• Private Security Agencies (Regulation) Act, 2005
  • Plantation Labour Act, 1951
  • Beedi & Cigar Workers (Conditions of Employment) Act, 1966
  • Contract Labour (Regulation & Abolition) Act, 1970
  • Mines and Mineral (Development and Regulation Act, 1957
  • Sales Promotion Employees Act, 1976.
  • Inter-State Migrant Workmen (Regulation of Employment and Conditions of Service) Act, 1979
  • Employment of Manual Scavengers and Construction of Dry Latrines (Prohibition) Act, 1993
  • Building & Other Construction Workers (Regulation of Employment & Conditions of Service) Act, 1996
  • Building and Other Construction Workers Welfare Cess Act, 1996
  • Dock Workers (Safety, Health & Welfare) Act, 1986
  • Dock Workers (Regulation of Employment) (Inapplicability to Major Ports) Act, 1997
  • Dock Workers (Regulation of Employment) Act, 1948
  • Dangerous Machines (Regulation) Act, 1983
  • Cine-Workers and Cinema Theatre Workers (Regulation of Employment) Act, 1981


Also read Labour Card Benefits in Unorganised Sector


Laws on Equality 

  • Equal Remuneration Act, 1976
  • Maternity Benefit Act, 1961


Laws for Disadvantaged Sections of Society

  • Bonded Labour System (Abolition) Act, 1976
  • Child Labour (Prohibition & Regulation) Act, 1986
  • Children (Pledging of Labour) Act, 1933


Laws on Social Security

  • Employees’ Provident Fund & Miscellaneous Provisions Act, 1952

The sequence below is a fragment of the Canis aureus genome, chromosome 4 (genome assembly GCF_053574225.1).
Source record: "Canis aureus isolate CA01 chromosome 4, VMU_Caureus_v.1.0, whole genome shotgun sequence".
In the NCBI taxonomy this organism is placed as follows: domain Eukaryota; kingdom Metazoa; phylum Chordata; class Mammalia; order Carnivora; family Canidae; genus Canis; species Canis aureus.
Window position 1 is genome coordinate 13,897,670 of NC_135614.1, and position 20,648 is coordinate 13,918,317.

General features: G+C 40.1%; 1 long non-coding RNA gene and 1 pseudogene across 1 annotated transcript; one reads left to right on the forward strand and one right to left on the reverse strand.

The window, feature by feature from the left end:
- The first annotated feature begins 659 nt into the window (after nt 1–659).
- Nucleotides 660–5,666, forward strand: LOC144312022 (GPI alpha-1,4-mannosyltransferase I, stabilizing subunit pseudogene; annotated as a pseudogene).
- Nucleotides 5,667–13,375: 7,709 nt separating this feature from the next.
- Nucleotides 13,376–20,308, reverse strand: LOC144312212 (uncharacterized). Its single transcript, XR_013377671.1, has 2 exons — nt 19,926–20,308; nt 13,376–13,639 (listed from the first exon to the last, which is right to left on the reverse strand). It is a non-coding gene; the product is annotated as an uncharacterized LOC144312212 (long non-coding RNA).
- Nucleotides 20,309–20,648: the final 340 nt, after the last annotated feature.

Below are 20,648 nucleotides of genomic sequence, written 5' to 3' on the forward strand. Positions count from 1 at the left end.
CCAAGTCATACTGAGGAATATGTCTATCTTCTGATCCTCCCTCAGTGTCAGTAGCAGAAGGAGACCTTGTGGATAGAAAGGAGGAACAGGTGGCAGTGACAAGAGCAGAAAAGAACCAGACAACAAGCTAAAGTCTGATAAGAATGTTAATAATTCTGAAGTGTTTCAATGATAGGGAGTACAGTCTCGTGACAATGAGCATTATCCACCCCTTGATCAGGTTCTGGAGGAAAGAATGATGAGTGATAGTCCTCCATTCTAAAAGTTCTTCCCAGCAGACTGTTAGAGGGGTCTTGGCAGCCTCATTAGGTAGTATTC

• Employees’ State Insurance Act, 1948
  • Payment of Gratuity Act, 1972
  • Workmen’s Compensation Act, 1923
  • Unorganised Workers’ Social Security Act, 2008 
  • Personal Injuries (Emergency Provisions) Act, 1962
  • Personal Injuries (Compensation Insurance) Act, 1963 
  • Employers’ Liability Act, 1938
  • Beedi Workers Welfare Cess Act, 1976
  • Beedi Workers Welfare Fund Act, 1976
  • Mica Mines Labour Welfare Fund Act, 1946
  • Limestone and Dolomite Mines Labour Welfare Fund Act, 1972
  • Iron Ore Mines, Manganese Ore Mines and Chrome Ore Mines Labour Welfare Fund Act, 1976
  • Iron Ore Mines, Manganese Ore Mines and Chrome Ore Mines Labour Welfare Cess Act, 1976
  • Fatal Accidents Act, 1855
  • Cine Workers Welfare Fund Act, 1981
  • Cine workers Welfare Cess Act, 1981



Importance of Labour Laws

In order to make a living, some people run a private business, others work for those businesses. These businesses depend upon various other businesses for materials, goods, transportation, etc. On the other hand, a big factory manufacturing goods needs people to assemble materials, manage the machinery, transportation services as well. That’s how the economy works!!


If all these people run on their own whims and fancies, all the power will be concentrated with the rich, since a poor person needs to win bread and butter for his family on a daily basis. An illegal termination of employee may not be addressed if there is no rule in the employee’s favour. That is where the various types of labour laws hold a crucial podium. The laws mainly focus upon striking a balance between employers and employees so that money does not regulate the rights and interests. A Labour Law Bare Act may seem to be random papers containing black letters of law, but these letters give voice to poor labourers with the help of labour lawyers, keeping the integrity of an employer so that there is no injustice on any part. The balance makes one realise the importance of labour laws in the economy.

Written By:
Ridhi Khurana

Ridhi Khurana

Gurgaon